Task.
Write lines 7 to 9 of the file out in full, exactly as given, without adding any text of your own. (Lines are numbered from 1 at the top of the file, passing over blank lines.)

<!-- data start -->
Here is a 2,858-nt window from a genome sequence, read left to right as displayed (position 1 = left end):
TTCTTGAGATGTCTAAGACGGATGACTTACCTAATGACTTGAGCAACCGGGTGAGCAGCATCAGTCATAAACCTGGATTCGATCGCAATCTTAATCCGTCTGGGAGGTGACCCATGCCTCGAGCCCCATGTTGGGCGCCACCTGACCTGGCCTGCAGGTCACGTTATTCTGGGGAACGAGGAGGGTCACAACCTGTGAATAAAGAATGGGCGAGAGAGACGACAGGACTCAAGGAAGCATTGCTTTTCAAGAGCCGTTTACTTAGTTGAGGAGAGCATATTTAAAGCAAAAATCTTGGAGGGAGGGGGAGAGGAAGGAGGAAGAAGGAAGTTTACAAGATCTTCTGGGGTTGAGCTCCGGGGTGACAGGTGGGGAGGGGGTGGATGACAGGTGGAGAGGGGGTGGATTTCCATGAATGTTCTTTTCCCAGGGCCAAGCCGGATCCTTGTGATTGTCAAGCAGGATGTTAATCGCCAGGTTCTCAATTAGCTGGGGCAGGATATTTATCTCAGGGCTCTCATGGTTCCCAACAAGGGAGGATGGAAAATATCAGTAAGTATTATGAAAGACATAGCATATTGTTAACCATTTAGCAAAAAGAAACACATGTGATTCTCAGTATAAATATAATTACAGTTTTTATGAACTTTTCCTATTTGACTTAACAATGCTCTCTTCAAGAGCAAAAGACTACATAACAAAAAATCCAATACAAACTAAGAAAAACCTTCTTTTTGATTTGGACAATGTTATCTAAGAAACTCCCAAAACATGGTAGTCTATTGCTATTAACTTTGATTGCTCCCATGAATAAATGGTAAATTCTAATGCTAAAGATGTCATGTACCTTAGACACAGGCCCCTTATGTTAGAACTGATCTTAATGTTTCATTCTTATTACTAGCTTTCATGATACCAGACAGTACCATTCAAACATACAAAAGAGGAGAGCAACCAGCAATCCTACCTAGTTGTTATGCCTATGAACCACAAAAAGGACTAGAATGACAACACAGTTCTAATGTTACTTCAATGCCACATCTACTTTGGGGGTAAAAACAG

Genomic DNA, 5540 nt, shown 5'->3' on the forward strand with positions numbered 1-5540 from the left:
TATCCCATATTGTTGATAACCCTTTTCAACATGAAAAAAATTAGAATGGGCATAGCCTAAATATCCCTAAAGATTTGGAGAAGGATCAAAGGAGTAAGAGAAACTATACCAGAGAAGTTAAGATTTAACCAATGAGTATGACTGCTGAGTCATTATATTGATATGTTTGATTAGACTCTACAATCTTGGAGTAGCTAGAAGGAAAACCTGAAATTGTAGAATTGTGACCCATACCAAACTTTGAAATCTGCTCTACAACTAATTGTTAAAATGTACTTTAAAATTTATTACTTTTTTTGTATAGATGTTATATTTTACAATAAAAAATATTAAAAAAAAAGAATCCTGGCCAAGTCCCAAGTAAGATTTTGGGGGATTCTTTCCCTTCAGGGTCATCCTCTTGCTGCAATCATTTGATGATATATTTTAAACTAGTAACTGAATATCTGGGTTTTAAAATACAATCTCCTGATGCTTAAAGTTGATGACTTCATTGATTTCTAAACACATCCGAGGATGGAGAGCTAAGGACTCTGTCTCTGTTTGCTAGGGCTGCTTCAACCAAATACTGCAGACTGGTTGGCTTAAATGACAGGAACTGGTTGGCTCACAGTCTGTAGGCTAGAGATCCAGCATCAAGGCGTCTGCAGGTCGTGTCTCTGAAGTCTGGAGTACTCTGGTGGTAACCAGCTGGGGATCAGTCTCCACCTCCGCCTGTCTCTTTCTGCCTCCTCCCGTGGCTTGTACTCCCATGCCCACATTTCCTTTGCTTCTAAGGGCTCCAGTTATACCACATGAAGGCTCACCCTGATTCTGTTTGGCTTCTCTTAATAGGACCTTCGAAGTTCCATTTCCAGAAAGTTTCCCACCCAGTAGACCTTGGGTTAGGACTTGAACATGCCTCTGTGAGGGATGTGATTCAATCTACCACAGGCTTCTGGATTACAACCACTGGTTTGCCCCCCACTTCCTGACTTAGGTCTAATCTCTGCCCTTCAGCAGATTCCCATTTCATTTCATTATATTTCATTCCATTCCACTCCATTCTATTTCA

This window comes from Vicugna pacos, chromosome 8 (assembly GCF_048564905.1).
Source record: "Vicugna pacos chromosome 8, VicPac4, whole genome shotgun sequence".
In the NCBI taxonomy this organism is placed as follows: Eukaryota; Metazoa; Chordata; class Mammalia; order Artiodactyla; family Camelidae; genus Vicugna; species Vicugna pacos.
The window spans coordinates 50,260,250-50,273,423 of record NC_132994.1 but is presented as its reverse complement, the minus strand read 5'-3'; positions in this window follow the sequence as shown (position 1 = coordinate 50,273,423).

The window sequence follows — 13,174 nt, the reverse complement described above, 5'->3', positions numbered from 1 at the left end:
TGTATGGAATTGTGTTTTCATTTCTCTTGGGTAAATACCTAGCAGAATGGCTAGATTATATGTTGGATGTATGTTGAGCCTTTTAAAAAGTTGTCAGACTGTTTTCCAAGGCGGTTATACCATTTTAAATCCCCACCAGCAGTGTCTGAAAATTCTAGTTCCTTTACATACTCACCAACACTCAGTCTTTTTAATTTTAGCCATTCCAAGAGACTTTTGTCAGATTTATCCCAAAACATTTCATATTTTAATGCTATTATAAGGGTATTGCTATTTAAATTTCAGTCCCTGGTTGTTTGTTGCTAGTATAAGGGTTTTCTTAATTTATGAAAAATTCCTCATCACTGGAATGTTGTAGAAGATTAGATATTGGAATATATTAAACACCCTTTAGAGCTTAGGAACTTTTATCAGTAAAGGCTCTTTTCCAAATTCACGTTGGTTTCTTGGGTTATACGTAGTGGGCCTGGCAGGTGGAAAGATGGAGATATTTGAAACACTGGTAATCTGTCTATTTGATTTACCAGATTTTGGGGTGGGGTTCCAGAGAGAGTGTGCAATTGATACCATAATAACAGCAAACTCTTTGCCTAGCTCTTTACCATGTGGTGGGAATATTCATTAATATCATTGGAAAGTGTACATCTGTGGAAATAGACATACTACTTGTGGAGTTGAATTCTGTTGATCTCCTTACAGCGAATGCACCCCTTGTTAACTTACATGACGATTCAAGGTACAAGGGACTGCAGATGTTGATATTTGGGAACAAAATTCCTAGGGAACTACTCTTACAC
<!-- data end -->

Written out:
In the NCBI taxonomy this organism is placed as follows: Eukaryota; Metazoa; Chordata; class Mammalia; order Artiodactyla; family Camelidae; genus Vicugna; species Vicugna pacos.
The window spans coordinates 50,260,250-50,273,423 of record NC_132994.1 but is presented as its reverse complement, the minus strand read 5'-3'; positions in this window follow the sequence as shown (position 1 = coordinate 50,273,423).

The window sequence follows — 13,174 nt, the reverse complement described above, 5'->3', positions numbered from 1 at the left end: